Top 5 Ways to Protect Yourself against a Stock Market Correction
The longest winning streak since the last decade has taken U.S. markets into uncharted territory. The Dow Jones Industrial Average (DJI) is at its highest level ever, after rising 140% from its 2009 lows.
Both the NASDAQ and S&P 500 continue their upward trends as they inch ever higher past their previous highest levels.
However, as the market surges higher, the level of investor concern continues to grow.
“The stock market's not climbing a wall of worry – it's not worrying about anything. Typically when that happens something will come along to pull it back" stated Quincy Krosby, chief market strategist at Prudential, in a CNBC report.
According to a poll of investment advisors conducted by CNBC, 40% of advisors believe there will be a 10% correction in 2014. 20% believe that 2014 will bring a bear market correction (a decline of 20% or more).
Below is a quick guide to better understand the current market dynamics. Are we due for a major correction? What are the top ways for you to protect your investments? Which of these can you implement today?
2013 – 2014 Guide to Protecting your Assets against a Correction
- Why the stock market continues to rally
- Are stocks in overbought territory, and is it time for a major correction?
- Here is what market fundamentals show
- Here are the top 5 ways to protect your portfolio
Why the stock market continues to rally
There are many factors contributing to this run up in stock prices, the biggest factor being the Federal Reserve’s quantitative easing (QE) program. Recently, the Fed announced that it plans to reduce its $85 billion monthly bonds buying. On the day the announcement was made, stocks surged to their highest levels.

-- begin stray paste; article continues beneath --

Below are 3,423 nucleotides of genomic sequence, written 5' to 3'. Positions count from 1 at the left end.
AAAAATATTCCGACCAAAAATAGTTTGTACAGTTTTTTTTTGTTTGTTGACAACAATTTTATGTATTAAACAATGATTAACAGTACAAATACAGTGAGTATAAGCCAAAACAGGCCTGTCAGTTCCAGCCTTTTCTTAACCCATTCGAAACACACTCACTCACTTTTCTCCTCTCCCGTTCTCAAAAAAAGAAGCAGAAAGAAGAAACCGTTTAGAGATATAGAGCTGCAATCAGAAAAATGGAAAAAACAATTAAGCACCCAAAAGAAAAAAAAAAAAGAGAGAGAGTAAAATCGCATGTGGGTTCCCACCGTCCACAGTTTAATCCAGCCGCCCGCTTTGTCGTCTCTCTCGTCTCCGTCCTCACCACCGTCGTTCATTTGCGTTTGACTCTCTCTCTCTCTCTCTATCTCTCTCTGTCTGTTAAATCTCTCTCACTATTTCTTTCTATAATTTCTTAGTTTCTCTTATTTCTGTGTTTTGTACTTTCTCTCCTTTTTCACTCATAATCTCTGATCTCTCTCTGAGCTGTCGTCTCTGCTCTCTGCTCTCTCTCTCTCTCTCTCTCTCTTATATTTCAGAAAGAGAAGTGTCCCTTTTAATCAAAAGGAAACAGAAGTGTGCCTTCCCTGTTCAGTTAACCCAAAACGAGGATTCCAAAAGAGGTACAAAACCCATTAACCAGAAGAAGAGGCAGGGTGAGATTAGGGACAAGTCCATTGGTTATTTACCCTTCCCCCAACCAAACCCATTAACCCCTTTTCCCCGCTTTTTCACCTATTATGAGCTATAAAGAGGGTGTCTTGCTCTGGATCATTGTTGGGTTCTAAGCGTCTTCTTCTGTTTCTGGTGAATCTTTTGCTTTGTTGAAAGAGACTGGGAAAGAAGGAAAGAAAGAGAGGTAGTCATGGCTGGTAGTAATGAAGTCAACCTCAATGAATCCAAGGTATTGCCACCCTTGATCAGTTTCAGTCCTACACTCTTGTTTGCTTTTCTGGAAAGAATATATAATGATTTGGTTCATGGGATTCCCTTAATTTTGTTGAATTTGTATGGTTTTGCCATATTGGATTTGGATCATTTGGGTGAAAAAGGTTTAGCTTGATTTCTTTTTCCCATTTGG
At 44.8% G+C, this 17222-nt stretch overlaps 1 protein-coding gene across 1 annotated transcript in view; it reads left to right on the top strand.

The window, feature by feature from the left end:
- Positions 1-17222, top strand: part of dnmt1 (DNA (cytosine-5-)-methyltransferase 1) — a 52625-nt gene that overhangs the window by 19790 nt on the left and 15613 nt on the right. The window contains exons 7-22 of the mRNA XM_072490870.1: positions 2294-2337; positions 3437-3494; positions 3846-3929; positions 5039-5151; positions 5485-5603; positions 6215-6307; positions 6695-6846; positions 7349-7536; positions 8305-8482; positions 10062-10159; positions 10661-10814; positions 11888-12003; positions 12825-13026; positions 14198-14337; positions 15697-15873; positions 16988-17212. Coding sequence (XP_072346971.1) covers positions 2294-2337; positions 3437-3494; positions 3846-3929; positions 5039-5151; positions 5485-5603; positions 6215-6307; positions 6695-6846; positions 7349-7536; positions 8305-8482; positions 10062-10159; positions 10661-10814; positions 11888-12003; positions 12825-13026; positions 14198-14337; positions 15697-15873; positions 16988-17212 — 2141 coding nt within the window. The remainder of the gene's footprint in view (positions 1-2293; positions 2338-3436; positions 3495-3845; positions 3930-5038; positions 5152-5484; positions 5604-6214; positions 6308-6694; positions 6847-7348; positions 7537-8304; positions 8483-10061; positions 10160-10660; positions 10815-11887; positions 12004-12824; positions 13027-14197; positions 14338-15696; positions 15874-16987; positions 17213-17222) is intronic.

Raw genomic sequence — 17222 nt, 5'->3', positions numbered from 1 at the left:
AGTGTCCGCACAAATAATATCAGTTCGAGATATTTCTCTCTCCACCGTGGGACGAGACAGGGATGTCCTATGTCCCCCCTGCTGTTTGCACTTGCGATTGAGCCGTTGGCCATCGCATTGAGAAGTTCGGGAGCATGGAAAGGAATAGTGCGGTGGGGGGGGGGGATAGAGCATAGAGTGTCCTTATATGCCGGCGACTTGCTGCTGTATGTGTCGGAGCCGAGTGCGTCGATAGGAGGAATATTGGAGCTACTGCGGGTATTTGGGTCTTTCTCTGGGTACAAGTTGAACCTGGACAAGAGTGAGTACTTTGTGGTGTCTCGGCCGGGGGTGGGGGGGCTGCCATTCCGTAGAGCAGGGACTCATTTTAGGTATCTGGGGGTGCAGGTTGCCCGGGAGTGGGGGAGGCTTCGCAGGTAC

The Wall Street Journal reports that "the Fed’s decision to start winding down its bond-buying program had a little something for everyone. It appeased those who had been calling for the Fed to pull back some of its accommodative policies, yet it also wasn’t drastic enough to rattle markets."
Image Source: Daily News
Are stocks in overbought territory, and is it time for a major correction?
A few weeks ago, Bespoke Investment Group labeled the S&P 500 as extremely overbought, while stock analysts at Strategas announced that from a valuation standpoint the market "exhibited tendencies similar to that of a runaway freight train."
However, a large number of investors including Edward Yardeni, independent economist and strategist, believe that “we're in a bull market, which can continue for the next few years."
Sentiment surveys also show that a majority of equity investors expect the rally to continue. The most recent survey from the American Association of Individual Investors had bulls outnumbering bears 46 percent to 29 percent.
Here is what market fundamentals show
From a fundamental perspective, the gains in stocks have been supported by better than expected corporate earnings, with companies like Exxon and Netflix reporting strong growth. The recently announced better than expected employment numbers have also helped to boost stock prices.
In addition, the super accommodative monetary policy from the Fed continues to fuel the fire.
There are, however, still issues surrounding the global economy.
Europe might well come back as a concern for investors, which has proved to be the case every year over the past four years. A recurrence of the European crisis would put pressure on stock markets around the world.
Or, the Fed could reduce its QE program too quickly (as some fear), leading to an unexpected impact to the economy. As reported by Reuters, market investors expect “the Federal Reserve to reduce its monthly bond purchases to $25 billion by July of 2014 and to end the program at the October 2014 meeting.”
Here are the top 5 ways to protect your portfolio
Below are five strategies to help protect your portfolio during a market correction.
- Buy Defensive “Market Correction” ETFs
- Conduct Short Selling (Short stocks that have soared and are overbought)
- Diversify (Invest in Savings and I-Bonds)
- Invest in Value and Income Stocks